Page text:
The only bummer is the fight is only three rounds.  This fight should have been the main event three weeks ago instead of Ketlen Vieira vs. Holy Holm.  But even in a three-round fight, both women will put up big striking numbers.  Joanna averages almost six and a half significant strikes landed per minute, and Weili averages five and a half.  I think both ladies have an outside chance at a late finish, but it will likely go the distance.  I’m giving the edge two Wieli.  The power advantage was clearly on her side in the first matchup, and she’s been active since the first meeting, having fought Rose Namajunas twice.  Jonna hasn’t fought in the two years since the first fight.  Zhang Weili via decision.
Winner: Zhang Weili | Method: Decision
Weili Proj: 56
Weili Proj: 56
Still Curry pulling up from half court
Still Curry pulling up from half court
Rogerio Bontorin (+185) vs. Manel Kape (-225)
Bontorin: DK: $k | Kape: DK: $k
This is a riches-to-rags-to-riches story for Manel Kape.  He was signed to the UFC as the reigning Rizin flyweight champion and served as a backup alternate for the first title fight between Deiveson Figueiredo and Brandon Moreno before Kape even made his debut.  He eventually debuted against Alexander Pantoja and belly-flopped off the Olympic platform.  Kape rolled into the Octagon with a square of cardboard and a boom box on his shoulder.  Instead of fighting, Kape auditioned for the Jabawokees and spent much of the fight dancing around the Octagon.  It was much of the same in his re-debut against Matheus Nicolau, and Manel started his UFC career 0-2.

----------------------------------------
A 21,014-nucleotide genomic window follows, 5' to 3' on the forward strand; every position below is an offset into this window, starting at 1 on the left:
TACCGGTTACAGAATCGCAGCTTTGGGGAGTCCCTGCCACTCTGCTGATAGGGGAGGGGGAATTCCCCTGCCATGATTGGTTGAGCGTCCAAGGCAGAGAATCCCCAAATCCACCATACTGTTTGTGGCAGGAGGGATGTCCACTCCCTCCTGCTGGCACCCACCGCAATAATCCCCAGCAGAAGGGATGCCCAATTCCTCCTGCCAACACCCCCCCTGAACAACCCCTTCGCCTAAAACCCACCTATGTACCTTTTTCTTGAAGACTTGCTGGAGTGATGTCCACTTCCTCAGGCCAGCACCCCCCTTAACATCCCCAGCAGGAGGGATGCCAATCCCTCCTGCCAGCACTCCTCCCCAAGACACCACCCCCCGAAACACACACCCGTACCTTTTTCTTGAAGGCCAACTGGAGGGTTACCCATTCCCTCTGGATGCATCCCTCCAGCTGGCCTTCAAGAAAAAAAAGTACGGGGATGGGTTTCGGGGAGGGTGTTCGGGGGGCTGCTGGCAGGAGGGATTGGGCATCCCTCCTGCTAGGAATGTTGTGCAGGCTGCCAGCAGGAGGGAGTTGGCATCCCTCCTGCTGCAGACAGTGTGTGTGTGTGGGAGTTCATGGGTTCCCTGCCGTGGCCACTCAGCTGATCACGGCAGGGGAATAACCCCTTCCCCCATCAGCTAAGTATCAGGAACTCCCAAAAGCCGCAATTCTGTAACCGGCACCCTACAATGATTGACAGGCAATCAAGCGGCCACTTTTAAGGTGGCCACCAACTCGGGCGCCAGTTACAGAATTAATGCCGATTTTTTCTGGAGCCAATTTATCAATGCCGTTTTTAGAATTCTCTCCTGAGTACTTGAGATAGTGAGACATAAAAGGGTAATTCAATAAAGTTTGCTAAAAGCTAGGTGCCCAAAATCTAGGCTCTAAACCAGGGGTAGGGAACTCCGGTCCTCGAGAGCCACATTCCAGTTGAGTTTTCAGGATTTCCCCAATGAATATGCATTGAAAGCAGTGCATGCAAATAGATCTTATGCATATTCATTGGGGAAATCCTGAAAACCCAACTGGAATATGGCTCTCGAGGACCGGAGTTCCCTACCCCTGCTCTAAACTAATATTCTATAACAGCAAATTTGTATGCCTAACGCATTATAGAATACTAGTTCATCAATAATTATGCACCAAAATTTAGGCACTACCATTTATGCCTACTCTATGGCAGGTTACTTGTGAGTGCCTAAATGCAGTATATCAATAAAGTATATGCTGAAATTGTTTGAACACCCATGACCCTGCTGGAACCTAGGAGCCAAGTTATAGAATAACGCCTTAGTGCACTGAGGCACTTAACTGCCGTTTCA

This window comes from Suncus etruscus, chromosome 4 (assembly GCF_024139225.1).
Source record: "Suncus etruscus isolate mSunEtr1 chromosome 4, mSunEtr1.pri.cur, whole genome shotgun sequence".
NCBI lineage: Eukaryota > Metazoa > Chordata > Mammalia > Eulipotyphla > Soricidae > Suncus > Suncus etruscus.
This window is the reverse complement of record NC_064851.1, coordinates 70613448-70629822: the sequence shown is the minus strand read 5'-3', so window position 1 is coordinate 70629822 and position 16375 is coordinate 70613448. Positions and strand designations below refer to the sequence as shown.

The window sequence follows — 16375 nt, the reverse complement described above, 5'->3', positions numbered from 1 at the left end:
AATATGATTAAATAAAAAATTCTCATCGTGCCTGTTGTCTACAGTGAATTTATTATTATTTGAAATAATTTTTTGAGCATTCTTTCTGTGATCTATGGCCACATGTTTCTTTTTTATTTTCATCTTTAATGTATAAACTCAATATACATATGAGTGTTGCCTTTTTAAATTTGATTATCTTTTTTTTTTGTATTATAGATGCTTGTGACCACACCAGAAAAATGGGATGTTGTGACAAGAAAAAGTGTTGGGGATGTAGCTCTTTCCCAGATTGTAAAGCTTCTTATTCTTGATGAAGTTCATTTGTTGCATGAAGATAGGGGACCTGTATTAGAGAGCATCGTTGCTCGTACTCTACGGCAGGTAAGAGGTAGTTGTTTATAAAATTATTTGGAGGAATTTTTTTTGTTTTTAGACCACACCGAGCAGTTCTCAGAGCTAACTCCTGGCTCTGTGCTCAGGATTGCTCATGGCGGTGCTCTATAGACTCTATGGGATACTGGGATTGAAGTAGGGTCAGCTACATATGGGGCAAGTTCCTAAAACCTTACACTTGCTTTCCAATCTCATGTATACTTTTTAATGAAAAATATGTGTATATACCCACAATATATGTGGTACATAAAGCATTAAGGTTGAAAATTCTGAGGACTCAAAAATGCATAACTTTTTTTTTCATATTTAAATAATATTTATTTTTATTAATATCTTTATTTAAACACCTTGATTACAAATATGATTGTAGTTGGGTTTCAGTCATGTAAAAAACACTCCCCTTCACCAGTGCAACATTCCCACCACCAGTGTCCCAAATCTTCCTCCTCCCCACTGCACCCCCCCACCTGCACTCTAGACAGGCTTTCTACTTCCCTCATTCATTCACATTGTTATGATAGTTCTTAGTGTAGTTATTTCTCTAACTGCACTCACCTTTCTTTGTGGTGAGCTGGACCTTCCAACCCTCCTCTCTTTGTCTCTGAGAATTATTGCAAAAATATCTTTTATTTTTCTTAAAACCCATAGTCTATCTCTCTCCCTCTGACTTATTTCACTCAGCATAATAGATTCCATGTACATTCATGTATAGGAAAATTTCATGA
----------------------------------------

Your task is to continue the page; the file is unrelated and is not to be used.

If this were Madden 2021, Manel would have ninety-noine ratings in hand speed, footwork, and takedowns.  Some fighters have limited attacks when they switch stances and tend to throw predictable, safe strikes; Kape maintains a full arsenal from both stances.  He freezes his opponents in a defensive shell with quick hand combinations and uses the momentarily obscured vision to step off at angles and land shots that they don’t see coming.  
Manel has failed to use his wrestling inside the Octagon, but I promise he has it.  In Rizin, he even wore wrestling shoes into the cage.  Kape’s major malfunction since joining the UFC has been his defense inside the pocket.  He often eats big shots because he ends combinations with his hands low and head high.  When he exits, he tends to in straight lines without moving his head.  He gets caught with heavy counters at the end of his combinations as a result.  The key against Rogerio Bontorin will be using his speed and lateral movement to stay on his feet and dominate the open mat.
Rogerio Bontorin’s strength is Jiu-Jitsu.  Bontorin has eleven wins via submission and has an affinity for rear-naked chokes.  He’s 2-3-1 in the UFC with a win on The Contender Series.  Rogerio is a puncher, not a boxer; he just throws heavy, wide bombs and headhunts.  All he needs is two sticks to start a firefight, but his path to victory will always be on the mat.